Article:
So if you could save/undo every round, a TRPG would be fun?

No, because then there wouldn’t be any tension. Like calling a mulligan on every golf swing, the “sport” wouldn’t mean anything, and you’d be moving pieces around with all the anxiety of a game of The Sims. Frankly, I don’t enjoy TRPGs because I feel like I’m damned if I do, and damned if I don’t. This isn’t to say I can’t identify good TRPGs (I pretty much have Ogre Battle Stockholm Syndrome), just that it’s the genre I’m pretty much least likely to get excited about.

So does Project X Zone 2 do something new with the TRPG genre to get your interest?

Also NopeNot… really? If anything, with its pre-configured units and the fact that the different characters barely have dissimilar attack attributes, PXZ2 is easily one of the dumbest TRPGs out there. Like, say what you will about Wild Arms XF, but its variety of classes and configurations allowed for at least an appealing selection of options for combat. Here, you’ve got nineteen different chess pieces, but they’re secretly all pawns. Some units may be a little stronger, and some may be able to move a few more squares, but it barely matters anyway, because each level seems to randomly toss the pieces onto the board. Got Team Yakuza up to a powerful level? Too bad, they’re not involved in this skirmish, better luck next time.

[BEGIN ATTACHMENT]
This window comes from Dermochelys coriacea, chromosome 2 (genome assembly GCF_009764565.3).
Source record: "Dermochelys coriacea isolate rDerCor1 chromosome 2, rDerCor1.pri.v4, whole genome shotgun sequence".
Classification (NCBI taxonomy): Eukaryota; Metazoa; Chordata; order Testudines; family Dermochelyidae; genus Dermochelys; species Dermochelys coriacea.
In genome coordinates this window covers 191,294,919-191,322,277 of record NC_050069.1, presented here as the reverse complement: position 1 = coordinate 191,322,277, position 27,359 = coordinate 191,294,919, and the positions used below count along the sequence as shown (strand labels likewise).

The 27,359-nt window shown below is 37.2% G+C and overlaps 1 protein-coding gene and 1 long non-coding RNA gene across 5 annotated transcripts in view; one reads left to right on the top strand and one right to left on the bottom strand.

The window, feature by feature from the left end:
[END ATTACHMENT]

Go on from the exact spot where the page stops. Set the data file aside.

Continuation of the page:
So you can’t customize your units at all?

Oh, you can, but it’s horrible. You may purchase two equippable items for each unit, and, between rounds, you may powerup the individual moves of each unit, but… it’s just a pain in the ass. While there are all sorts of stat parameters for each item and attack, all that ever matters is your attack power (to make sure battles go a little faster) and your HP/DEF (to make sure you don’t die). These are stats that level up with every, ya know, level up, so the extra “go to the shop now to buy crap” step doesn’t enhance anything. It’s just one more time wasting chore to perform between stages. And, yes, if you ignore this “step”, you will be stomped into oblivion during your next battle. Joy.

So the gameplay sucks. Playing it for the story?